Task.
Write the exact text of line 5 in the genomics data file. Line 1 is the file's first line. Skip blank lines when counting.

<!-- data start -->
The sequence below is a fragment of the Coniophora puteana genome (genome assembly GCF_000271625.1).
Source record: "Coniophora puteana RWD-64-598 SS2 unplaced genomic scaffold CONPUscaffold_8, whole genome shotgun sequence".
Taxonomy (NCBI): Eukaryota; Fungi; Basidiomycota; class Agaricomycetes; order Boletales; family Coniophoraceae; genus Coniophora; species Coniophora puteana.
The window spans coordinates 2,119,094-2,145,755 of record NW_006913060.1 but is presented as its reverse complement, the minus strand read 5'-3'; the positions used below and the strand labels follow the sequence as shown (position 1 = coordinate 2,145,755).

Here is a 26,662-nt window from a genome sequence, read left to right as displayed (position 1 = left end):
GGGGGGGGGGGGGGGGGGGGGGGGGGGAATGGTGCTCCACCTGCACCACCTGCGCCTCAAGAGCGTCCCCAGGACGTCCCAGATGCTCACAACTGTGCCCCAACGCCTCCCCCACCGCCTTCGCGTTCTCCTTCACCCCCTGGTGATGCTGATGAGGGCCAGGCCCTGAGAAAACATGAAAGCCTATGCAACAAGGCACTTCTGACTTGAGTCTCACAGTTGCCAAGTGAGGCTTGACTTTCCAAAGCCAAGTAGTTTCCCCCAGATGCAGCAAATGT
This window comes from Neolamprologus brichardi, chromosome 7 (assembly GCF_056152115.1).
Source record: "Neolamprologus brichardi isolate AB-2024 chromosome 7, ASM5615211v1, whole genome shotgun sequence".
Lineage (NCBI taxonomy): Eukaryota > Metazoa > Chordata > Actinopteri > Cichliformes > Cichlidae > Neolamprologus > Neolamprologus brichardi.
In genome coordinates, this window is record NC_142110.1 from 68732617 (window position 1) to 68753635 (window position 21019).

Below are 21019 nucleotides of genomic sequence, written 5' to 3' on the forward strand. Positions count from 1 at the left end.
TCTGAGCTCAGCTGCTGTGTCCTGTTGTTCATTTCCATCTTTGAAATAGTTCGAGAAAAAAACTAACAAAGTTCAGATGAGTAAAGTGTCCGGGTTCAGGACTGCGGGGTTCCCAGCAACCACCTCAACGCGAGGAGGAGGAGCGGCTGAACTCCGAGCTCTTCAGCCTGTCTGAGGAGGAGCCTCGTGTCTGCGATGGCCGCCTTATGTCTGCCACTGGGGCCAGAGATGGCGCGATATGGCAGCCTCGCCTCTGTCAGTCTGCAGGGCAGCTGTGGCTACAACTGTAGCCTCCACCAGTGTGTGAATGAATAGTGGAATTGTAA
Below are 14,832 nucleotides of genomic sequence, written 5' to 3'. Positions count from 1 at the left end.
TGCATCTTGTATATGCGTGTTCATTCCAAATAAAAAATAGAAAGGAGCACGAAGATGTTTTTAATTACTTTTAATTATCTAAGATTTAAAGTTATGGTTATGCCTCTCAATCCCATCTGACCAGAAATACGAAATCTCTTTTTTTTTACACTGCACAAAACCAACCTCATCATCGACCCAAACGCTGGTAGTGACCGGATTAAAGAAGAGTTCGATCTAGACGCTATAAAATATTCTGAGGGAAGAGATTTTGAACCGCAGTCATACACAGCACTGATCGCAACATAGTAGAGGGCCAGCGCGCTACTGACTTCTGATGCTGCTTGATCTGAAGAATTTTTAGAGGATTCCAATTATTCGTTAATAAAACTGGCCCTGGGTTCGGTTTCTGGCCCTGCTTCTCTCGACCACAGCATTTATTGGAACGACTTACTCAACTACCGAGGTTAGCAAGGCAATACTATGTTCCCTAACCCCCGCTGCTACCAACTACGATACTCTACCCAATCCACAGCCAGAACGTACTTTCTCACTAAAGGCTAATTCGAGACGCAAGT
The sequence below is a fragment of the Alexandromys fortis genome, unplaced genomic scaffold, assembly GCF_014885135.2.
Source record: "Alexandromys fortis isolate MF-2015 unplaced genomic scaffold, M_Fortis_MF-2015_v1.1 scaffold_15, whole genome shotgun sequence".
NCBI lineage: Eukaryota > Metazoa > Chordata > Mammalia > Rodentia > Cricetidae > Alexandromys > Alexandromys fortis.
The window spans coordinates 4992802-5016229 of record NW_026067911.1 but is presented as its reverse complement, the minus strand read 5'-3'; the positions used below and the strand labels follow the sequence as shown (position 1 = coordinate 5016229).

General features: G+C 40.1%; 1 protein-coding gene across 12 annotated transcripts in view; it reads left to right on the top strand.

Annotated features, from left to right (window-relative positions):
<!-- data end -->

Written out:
Here is a 26,662-nt window from a genome sequence, read left to right as displayed (position 1 = left end):